Teenage and graduate-student participants in the focus group interviews offer different perspectives on VRS. Unexpectedly, personal relationships with librarians emerge as important to both groups. Perhaps not surprisingly, given frequent warnings in the media about online predators, teens voice numerous concerns regarding their privacy and security. Chatting with an unknown person might “creep them out.” One teen even expresses the concern that chat reference could connect her to “some psycho serial killer out there.” When posed with the statement, “I am afraid of chatting with a stranger,” in the online survey, only 24% of the respondents agree with it, with public library users rating the fear significantly higher than academic or school library users. The convenience and the availability of the service are key especially to the “Millennial” demographic – some teen non-users believe that typing questions to a chat service would actually take too much time. Many of the teens confess to being avid readers and to having a positive relationship with a school librarian although one teen declared, I wouldn’t really trust my librarian, I trust Google.” They might consider trying VRS in the future if a friend recommends it to them or if they thought there was some way it could foster the student-librarian relationship.

One focus group interview with graduate student VRS-non-users in a Northeastern city also highlighted their relationships with librarians. They preferred cultivating rapport with a single, knowledgeable specialist to interacting with a random librarian in VRS. These graduate students use a variety of Internet tools in their information seeking, including library websites, search engines, databases and commercial research sites. However, they reveal negative perceptions of VRS, equating chat reference with a generic online chat room, being unwilling to deploy new software and fearing they would annoy or bother a librarian, being negatively evaluated by a librarian, appearing unprofessional or having reference transcripts revealed to professors. Promotional campaigns and recommendations by trusted librarians or professional colleagues were the most-cited factors that would influence their future use of VRS.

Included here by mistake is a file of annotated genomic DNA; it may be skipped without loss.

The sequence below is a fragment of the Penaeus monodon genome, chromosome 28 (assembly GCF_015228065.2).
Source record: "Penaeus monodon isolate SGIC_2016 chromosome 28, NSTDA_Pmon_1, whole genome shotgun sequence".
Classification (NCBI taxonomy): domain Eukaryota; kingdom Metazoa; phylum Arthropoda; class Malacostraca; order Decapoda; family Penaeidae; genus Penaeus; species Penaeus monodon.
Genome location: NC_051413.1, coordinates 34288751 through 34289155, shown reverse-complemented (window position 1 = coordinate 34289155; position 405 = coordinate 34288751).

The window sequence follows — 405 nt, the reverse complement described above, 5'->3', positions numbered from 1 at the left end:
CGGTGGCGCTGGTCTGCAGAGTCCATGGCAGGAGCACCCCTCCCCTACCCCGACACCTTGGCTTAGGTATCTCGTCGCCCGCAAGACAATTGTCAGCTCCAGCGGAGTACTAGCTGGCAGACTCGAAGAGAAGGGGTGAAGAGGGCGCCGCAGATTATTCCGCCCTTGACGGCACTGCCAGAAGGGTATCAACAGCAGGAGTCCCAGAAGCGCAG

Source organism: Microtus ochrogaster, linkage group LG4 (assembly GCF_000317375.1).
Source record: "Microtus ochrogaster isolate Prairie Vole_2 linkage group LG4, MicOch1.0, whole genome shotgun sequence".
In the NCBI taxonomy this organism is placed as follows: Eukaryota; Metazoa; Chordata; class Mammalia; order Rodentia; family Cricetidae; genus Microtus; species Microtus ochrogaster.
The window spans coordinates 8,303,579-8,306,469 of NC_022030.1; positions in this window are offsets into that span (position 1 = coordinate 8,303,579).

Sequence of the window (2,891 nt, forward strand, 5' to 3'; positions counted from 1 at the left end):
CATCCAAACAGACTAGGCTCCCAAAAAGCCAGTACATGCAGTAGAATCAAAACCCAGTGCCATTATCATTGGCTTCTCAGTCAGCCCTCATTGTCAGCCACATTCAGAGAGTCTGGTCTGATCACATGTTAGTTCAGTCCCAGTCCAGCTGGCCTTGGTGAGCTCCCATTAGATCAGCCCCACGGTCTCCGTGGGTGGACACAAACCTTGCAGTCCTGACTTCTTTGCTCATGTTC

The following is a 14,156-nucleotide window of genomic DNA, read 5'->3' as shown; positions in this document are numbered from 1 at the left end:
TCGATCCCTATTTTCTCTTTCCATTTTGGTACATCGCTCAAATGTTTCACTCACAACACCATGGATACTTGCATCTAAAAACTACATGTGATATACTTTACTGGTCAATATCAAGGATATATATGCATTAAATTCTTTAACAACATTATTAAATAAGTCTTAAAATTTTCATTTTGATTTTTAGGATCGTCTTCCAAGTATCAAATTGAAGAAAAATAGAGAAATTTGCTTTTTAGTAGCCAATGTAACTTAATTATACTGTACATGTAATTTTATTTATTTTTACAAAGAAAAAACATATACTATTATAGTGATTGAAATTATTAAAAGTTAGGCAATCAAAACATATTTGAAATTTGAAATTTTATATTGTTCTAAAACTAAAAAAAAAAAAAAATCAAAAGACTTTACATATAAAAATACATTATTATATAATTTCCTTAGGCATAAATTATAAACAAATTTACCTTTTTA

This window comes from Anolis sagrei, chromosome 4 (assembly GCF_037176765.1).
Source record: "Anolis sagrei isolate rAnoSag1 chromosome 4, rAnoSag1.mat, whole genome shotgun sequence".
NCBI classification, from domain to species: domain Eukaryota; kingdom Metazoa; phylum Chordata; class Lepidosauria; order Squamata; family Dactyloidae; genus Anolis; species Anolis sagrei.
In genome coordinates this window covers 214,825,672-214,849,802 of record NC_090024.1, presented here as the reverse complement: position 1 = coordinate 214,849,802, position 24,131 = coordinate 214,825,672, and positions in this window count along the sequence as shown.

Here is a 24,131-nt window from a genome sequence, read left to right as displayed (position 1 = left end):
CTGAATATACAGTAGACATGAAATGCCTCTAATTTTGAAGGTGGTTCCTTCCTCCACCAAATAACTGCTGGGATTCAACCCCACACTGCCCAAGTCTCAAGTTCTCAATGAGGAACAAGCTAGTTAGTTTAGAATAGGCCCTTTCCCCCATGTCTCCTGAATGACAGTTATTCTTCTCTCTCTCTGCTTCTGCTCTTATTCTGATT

The importance of personal contact with librarians was again highlighted in online surveys of 184 non-users of VRS. When comparing modes of reference service, participants rated FtF reference highly in terms of reliability and effectiveness and overwhelmingly (90%) chose FtF as the mode with which to “develop the most positive relationship with a librarian.” Seventy-four percent preferred FtF reference help to either telephone or electronic formats, citing the knowledge, trustworthiness, friendliness and perseverance of their librarian among the most essential factors. Leading reasons for non-use of VRS included lack of knowledge that the service was available (73%), satisfaction with other information sources (65%) and lack of confidence in the chat librarian’s ability to help them (70%).

When asked to describe a successful reference encounter in the online surveys, almost all of these non-users wrote about the impact of the type of reference service. Among them, a large majority (80%) not only mentioned FtF reference, but also asserted that it helped create a successful reference encounter. Ten percent of the respondents discussed email, telephone, online or a combination of formats as an asset to the reference interaction. A large number of the non-users’ perceptions of positive reference encounters also involved searching for books or other specific resources. Twelve percent searched for practical information for everyday use, such as consumer product, medical, legal or statistical information, genealogy or job help. Other successful reference interactions involved seeking assistance with websites or library databases, locating library materials that were not available in the expected location, finding primary sources or specific reference works or asking procedural questions.

Seventy-eight percent of the VRS non-users described positive experiences that only happened in FtF reference encounters (rather than via email or the telephone). Nineteen percent praised librarians who gave good directions, walked them directly to resources or explained the classification system. Respondents also reported that librarians only offered instruction (17%) and clarified their questions (9%) in FtF mode. Librarians’ behaviors in FtF environments were described by 16% as pleasant and friendly. A few participants (2%) said these friendly behaviors gave them more confidence, 12% valued the opportunity to converse and develop a relationship with the librarian, with some stating that they had obtained the most appropriate and reliable sources only in FtF reference encounters. Specific features of positive reference experiences, however, were not dependent on the FtF format, including the speed of reference assistance (24%), the quality of advice when choosing among resources (14%) and leaving the encounter with an item in hand (11%). Eight percent of participants declared that they selected reference formats based upon convenience. In addition, when asked what might convince them to try VRS, 35% of the participants listed some factor related to convenience.